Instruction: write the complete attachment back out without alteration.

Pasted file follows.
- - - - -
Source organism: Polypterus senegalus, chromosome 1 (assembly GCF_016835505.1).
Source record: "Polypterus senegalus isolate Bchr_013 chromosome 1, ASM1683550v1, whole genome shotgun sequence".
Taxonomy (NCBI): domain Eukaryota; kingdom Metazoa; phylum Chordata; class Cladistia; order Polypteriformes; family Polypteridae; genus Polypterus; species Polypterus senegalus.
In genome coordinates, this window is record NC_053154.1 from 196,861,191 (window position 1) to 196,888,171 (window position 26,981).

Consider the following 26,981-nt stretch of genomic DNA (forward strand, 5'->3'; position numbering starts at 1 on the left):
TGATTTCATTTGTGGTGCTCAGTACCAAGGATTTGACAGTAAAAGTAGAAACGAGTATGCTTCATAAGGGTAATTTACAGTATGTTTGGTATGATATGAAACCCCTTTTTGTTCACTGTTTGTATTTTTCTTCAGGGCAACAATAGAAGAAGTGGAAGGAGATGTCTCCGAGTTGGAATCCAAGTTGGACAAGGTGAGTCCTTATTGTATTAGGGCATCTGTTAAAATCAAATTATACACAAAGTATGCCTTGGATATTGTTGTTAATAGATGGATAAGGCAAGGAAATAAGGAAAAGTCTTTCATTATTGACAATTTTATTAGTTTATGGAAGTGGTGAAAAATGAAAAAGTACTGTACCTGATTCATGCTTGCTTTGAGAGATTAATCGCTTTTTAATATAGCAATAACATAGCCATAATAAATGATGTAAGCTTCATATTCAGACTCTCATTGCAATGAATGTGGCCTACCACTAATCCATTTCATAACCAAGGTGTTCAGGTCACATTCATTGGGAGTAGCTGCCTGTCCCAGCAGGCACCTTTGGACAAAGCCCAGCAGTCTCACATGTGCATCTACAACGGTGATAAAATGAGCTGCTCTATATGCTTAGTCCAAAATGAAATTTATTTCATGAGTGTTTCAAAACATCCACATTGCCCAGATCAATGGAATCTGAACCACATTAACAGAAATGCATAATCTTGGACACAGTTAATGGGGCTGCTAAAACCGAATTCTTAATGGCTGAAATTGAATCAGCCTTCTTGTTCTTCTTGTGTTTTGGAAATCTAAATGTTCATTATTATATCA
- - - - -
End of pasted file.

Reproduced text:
Source organism: Polypterus senegalus, chromosome 1 (assembly GCF_016835505.1).
Source record: "Polypterus senegalus isolate Bchr_013 chromosome 1, ASM1683550v1, whole genome shotgun sequence".
Taxonomy (NCBI): domain Eukaryota; kingdom Metazoa; phylum Chordata; class Cladistia; order Polypteriformes; family Polypteridae; genus Polypterus; species Polypterus senegalus.
In genome coordinates, this window is record NC_053154.1 from 196,861,191 (window position 1) to 196,888,171 (window position 26,981).

Consider the following 26,981-nt stretch of genomic DNA (forward strand, 5'->3'; position numbering starts at 1 on the left):
TGATTTCATTTGTGGTGCTCAGTACCAAGGATTTGACAGTAAAAGTAGAAACGAGTATGCTTCATAAGGGTAATTTACAGTATGTTTGGTATGATATGAAACCCCTTTTTGTTCACTGTTTGTATTTTTCTTCAGGGCAACAATAGAAGAAGTGGAAGGAGATGTCTCCGAGTTGGAATCCAAGTTGGACAAGGTGAGTCCTTATTGTATTAGGGCATCTGTTAAAATCAAATTATACACAAAGTATGCCTTGGATATTGTTGTTAATAGATGGATAAGGCAAGGAAATAAGGAAAAGTCTTTCATTATTGACAATTTTATTAGTTTATGGAAGTGGTGAAAAATGAAAAAGTACTGTACCTGATTCATGCTTGCTTTGAGAGATTAATCGCTTTTTAATATAGCAATAACATAGCCATAATAAATGATGTAAGCTTCATATTCAGACTCTCATTGCAATGAATGTGGCCTACCACTAATCCATTTCATAACCAAGGTGTTCAGGTCACATTCATTGGGAGTAGCTGCCTGTCCCAGCAGGCACCTTTGGACAAAGCCCAGCAGTCTCACATGTGCATCTACAACGGTGATAAAATGAGCTGCTCTATATGCTTAGTCCAAAATGAAATTTATTTCATGAGTGTTTCAAAACATCCACATTGCCCAGATCAATGGAATCTGAACCACATTAACAGAAATGCATAATCTTGGACACAGTTAATGGGGCTGCTAAAACCGAATTCTTAATGGCTGAAATTGAATCAGCCTTCTTGTTCTTCTTGTGTTTTGGAAATCTAAATGTTCATTATTATATCA